Three-wattled Bellbird Species Overview

Birding Panama

Let me introduce you to one of the most interesting birds of Bocas del Toro, Panama.

It´s name … Three- wattled Bellbird or, as we call it here, Campanero o Pájaro Campana (Procnias tricarunculata). This species is within the suboscine passerine family of Cotingas (Cotingidae). The English name comes from the three black skin wattles that the adult male has, one in the base of the upper mandible, the other two find on the corner of the gape. I guess the Spanish name is because the male Procnias produces one of the loudest of all animal vocalizations. Its main sound is a thunderous, electronic bell or gong-like note … so … “campanero” is a great name.

Three-wattled Bellbirds are only found from Southeastern Honduras, Nicaragua, and Costa Rica to Western Panamá. It has one of the most complex migration patterns registered for tropical species, including altitudinal movements. In Panama, from March to Mid-August, breeding season, it is found in the upper levels of the forest in the western foothills and highlands (from 3000 to 7000 feet). In nonbreeding season, September to February, it descends to the lowlands and foothills on the Western Caribbean Slope, which means you can enjoy them here at Tranquilo Bay Eco Adventure Lodge.

Bocas del Toro Birding

It is one of the biggest fruit-eating (frugivorous) birds in Central America. It feeds on stone fruits that all contain a relatively high percentage of protein and fat and not much water within the fruit’s flesh. A big percentage of them are Lauracea and Rutacea, but it also eats other fruits.

Unlike other birds of the suboscine division, the Three-wattled Bellbird is capable of vocal learning. Vocal learning was supposed to have evolved in three clades of birds: parrots, hummingbirds and oscine passerines; and three clades of mammals: whales, bats and primates. However, behavioral data indicates that the Three-wattled Bellbird is capable of vocal learning, This data, in the form of a genetic study carried out in Costa Rica and Nicaragua, shows that the weak genetic variation shown between the four populations is not congruent with variation in vocal behavior of the four.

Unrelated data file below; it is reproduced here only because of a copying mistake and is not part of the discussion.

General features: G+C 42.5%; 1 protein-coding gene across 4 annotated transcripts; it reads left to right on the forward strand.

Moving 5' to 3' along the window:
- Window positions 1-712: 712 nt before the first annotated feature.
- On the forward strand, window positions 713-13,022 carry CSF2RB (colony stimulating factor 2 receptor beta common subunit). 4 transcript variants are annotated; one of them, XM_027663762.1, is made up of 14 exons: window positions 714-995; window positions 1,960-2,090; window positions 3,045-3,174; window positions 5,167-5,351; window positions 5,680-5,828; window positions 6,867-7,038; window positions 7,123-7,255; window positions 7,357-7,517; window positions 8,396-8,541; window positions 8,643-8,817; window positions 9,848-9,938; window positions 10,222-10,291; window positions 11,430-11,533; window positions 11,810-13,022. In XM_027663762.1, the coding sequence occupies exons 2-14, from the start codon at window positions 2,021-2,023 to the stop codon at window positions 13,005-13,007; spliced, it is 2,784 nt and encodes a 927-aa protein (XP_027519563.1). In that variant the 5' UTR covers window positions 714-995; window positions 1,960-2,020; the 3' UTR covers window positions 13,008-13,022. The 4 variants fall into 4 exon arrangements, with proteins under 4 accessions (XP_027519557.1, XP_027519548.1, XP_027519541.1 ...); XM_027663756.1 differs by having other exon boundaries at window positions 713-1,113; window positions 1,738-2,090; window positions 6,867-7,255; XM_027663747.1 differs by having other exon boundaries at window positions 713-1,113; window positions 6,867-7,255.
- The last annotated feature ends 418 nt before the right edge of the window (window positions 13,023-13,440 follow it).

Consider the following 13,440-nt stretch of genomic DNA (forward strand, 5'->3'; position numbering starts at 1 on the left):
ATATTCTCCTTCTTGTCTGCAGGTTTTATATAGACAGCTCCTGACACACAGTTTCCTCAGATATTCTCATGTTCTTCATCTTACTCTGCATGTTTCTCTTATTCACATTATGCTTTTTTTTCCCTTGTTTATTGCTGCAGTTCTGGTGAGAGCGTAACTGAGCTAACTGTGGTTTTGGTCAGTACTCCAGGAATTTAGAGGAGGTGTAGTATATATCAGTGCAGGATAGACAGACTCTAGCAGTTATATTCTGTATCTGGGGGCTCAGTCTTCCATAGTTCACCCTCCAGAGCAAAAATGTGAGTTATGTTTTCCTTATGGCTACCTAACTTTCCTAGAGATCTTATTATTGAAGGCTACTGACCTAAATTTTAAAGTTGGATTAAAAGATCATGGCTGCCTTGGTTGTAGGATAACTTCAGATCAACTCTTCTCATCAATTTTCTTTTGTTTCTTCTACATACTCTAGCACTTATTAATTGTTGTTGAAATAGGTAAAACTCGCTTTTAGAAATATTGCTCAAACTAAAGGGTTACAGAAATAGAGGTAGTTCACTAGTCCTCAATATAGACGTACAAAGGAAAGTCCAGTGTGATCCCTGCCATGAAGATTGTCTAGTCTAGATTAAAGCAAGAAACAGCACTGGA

Panama Birdwatching

Three-wattled Bellbirds have a very particular display practice. They always choose an exposed perch above the canopy or a special broken-off branch, or visiting perch, beneath the canopy. The special branch has to have particular aspects to qualify as a “visiting perch”. The ideal specifications for the branch are:

  • 10 to 22 meters above the ground
  • 25-50 mm in diameter
  • 45 to 60 cm of the broken-off branch must be uncluttered by side branches
  • grows upward at an angle of 10 to 15 degrees above horizontal

As you can see, it is a very particular animal. It is very special in it´s perch requirements which makes it a natural wonder. This makes us feel very lucky to enjoy it´s presence in this little corner of the Earth.


Three-wattled Bellbird and Stub-tailed Spadebill

Two of the most interesting species of birds that inhabit Tranquilo Bay´s trails, have been very active lately, during the past month almost every time I go to the trail, I got to see them or, at least, I heard them calling. I am talking about the Three-wattled Bellbird (Procnias tricarunculata) and the Stub-tailed Spadebill (Platyrinchus cancrominus).

Birding Panama

The unmistakable sound of the Three-wattled Bellbird surrounding you, almost “hitting” you, happens only part of the year because during the breeding season (March- mid August) they are on higher ground (2300 -7000 feet). L.S. Crandall gives this explanation of the calling behavior, which I consider very precise (Zoologica, 1948, pp.113-114,pl.1) “The mouth is open widely, until the lower mandible approximates a right angle to the upper … the body is then pumped rapidly up and down for about five seconds. This movement then ceases and with the body, legs and wings rigid, as violent convulsion of the throat and neck is followed by the sharp metallic bell.”

Three-wattled Bellbird Once you hear the sound, it is unforgettable, and the first thought is always the same … How does it make it? followed by .. Where is it? Because they like to be in open perches in the canopy so they are normally under cover of leaves if you look up from the bottom of the trees. Now it is a very good time to get delighted by their call and their beauty.

Panama Birdwatching In the case of the Stub-tailed Spadebill, it is a year round neighbor in the forested islands of Bocas del Toro Archipelago, and only here … because this species is subplanted by the Golden-crowned Spadebill in Bocas del Toro mainland.